Posts tagged with "MAD Museum":

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Review> Richard Estes’s photorealistic paintings of New York on view at the Museum of Arts and Design

Richard Estes: Painting New York City Museum of Arts & Design New York Through September 20, 2015 The first exhibition of art at this institution originally and primarily devoted to craft consists of photorealist paintings spanning 50 years by one of the most accomplished masters of the style. And in the dispassionate way typical of this artist and the genre, they show some subtle changes that have taken place in the cityscape. Richard Estes is one of the most successful—and to me the most interesting—of the artists who worked in a style that challenged the dominance of abstract painting and sculpture in the late 1960s and ’70s, without ever quite supplanting it. Though photorealism uses the camera, rather than direct observation or drawing, it reasserts painting’s ability to analyze, describe, and interpret its subject matter in a way that the Pop Art of the time never tried to do. And yet most photorealism, especially Estes’, is pretty deadpan. He is more interested in how we see and how the camera distorts vision than in what is goes on in the places he paints. Estes was born in Kewanee, Illinois, in 1962, studied art at the Art institute of Chicago, and came to New York in 1958. By 1967, he had abandoned the manner of the earliest painting in the show, Seated Figures, Central Park c. 1965, which has big loose brush strokes and human figures in a landscape, for a more precise photographic style focused on buildings, streets, and vehicles. To him, the streets of New York are one big studio. So are the subways, buses, and ferries he rides, and the bridges he crosses to discover different perspectives. But what he thinks of these places is not revealed. There are no signs of the financial crisis of the 1970s or of the rise of homelessness. There are no graffiti-strewn subway cars. Shop fronts suggest that the owners and their patrons are doing okay. But Estes’ pictures provide an enduring sense of life in New York—what it is like to wander the streets, be a part of a lively street scene, and yet a dispassionate observer. Estes is a modern flâneur with an acute ability to observe surfaces but little interest in what goes on beneath them. Still, the show has some stories to tell. A painting of Union Square from c. 1975 shows cars parked on pavement where the farmer’s market now thrives. One of the Guggenheim Museum from 1979 (commissioned by the Museum) shows a rotting rotunda before the Gwathmey Siegel addition was built. A chromogenic print of Times Square in 2003 depicts the area before the pedestrian plazas were built. And a 2009 view of the Time Warner Center on Columbus Circle depicts it from a window of the museum close to the spot where the painting hangs in the show. The exhibition, organized by Patterson Sims, who was also the curator of recent Estes shows at the Smithsonian and Portland Art Museum in Maine, is a welcome addition to MAD’s programming. It contains displays that show the craftsmanship involved in Estes’ prints. And, it provides historical background to the new painting-sized photographs and photo-enhanced paintings shown in galleries today.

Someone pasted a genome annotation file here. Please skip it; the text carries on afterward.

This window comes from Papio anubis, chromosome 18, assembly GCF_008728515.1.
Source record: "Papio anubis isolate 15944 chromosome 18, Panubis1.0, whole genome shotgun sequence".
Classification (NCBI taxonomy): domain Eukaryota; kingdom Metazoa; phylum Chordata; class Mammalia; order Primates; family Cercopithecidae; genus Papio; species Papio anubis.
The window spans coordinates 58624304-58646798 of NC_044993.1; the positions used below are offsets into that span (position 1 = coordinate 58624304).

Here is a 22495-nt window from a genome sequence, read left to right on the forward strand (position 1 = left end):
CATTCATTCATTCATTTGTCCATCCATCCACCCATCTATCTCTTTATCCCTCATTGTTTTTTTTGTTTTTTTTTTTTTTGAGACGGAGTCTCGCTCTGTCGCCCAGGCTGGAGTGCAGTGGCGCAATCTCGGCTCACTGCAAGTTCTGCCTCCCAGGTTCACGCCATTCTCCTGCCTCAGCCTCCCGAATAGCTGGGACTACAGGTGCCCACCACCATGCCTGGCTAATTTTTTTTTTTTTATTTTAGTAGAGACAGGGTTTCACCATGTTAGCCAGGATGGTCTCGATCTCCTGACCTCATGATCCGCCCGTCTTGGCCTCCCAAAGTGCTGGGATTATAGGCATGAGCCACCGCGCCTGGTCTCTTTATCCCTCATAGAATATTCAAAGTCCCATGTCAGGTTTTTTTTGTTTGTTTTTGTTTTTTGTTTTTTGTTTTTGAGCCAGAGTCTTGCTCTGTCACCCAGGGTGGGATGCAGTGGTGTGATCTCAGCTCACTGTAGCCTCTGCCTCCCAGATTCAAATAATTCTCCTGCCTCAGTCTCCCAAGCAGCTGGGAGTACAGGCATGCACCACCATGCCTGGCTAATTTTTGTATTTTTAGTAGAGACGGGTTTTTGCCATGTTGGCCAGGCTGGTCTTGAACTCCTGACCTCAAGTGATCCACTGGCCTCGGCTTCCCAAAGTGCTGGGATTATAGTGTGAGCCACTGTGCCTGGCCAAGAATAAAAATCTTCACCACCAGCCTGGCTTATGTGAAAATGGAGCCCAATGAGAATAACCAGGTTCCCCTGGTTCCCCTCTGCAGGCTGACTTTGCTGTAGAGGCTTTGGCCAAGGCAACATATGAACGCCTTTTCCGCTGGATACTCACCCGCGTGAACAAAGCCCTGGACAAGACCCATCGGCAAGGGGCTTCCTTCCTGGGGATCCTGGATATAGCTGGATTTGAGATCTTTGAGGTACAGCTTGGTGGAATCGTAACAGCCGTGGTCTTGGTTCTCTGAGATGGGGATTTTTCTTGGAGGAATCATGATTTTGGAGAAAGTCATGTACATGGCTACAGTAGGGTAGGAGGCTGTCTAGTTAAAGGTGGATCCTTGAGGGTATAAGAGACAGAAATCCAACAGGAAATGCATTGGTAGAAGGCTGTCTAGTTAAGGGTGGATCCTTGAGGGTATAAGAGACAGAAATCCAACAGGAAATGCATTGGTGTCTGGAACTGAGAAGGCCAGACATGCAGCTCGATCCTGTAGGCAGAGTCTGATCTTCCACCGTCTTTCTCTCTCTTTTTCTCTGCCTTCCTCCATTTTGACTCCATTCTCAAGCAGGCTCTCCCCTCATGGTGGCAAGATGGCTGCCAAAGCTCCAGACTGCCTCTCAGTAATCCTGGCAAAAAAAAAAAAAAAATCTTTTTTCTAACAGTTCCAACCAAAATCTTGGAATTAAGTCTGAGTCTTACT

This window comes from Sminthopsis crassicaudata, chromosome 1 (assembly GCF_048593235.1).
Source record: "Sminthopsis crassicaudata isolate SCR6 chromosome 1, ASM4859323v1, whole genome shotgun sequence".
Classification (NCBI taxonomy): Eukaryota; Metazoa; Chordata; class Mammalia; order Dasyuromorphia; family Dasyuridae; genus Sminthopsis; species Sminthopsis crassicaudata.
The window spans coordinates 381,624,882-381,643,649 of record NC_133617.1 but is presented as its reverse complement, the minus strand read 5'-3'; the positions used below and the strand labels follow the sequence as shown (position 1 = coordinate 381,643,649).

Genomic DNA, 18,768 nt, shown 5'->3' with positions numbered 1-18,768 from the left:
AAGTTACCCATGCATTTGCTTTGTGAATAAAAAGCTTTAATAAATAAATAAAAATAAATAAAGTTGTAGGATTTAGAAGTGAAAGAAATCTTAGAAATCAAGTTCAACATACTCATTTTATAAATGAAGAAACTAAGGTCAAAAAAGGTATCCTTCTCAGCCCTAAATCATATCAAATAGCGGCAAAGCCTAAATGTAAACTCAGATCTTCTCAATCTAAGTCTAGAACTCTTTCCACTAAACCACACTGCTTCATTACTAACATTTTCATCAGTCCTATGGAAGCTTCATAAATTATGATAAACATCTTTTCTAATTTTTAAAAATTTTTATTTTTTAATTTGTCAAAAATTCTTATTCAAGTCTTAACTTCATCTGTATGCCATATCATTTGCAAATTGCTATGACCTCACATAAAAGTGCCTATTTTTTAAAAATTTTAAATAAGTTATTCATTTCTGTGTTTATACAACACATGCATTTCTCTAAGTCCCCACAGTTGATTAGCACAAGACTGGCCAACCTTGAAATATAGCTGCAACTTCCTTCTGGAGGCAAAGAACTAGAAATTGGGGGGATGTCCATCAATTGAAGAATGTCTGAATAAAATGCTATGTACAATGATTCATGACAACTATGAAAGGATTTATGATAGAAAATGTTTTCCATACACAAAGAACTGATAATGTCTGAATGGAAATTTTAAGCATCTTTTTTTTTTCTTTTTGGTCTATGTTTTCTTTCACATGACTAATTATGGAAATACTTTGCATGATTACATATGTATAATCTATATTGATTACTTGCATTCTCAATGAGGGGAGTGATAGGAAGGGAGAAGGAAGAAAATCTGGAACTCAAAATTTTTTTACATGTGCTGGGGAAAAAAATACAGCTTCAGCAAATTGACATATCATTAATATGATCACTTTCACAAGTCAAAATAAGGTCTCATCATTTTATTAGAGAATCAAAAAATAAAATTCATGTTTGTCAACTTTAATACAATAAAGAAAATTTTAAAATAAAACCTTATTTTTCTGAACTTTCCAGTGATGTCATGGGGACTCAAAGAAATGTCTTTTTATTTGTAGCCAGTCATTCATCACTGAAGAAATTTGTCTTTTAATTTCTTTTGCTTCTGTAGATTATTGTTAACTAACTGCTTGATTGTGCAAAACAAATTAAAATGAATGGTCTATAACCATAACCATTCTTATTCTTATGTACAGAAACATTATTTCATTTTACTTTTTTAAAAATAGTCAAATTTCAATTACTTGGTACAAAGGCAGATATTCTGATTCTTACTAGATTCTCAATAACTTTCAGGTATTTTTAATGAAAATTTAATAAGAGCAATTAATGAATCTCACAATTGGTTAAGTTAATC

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MAD Museum gets Out of Hand

A cross-section of postdigital design work illustrates the role of parametrics in the built environment.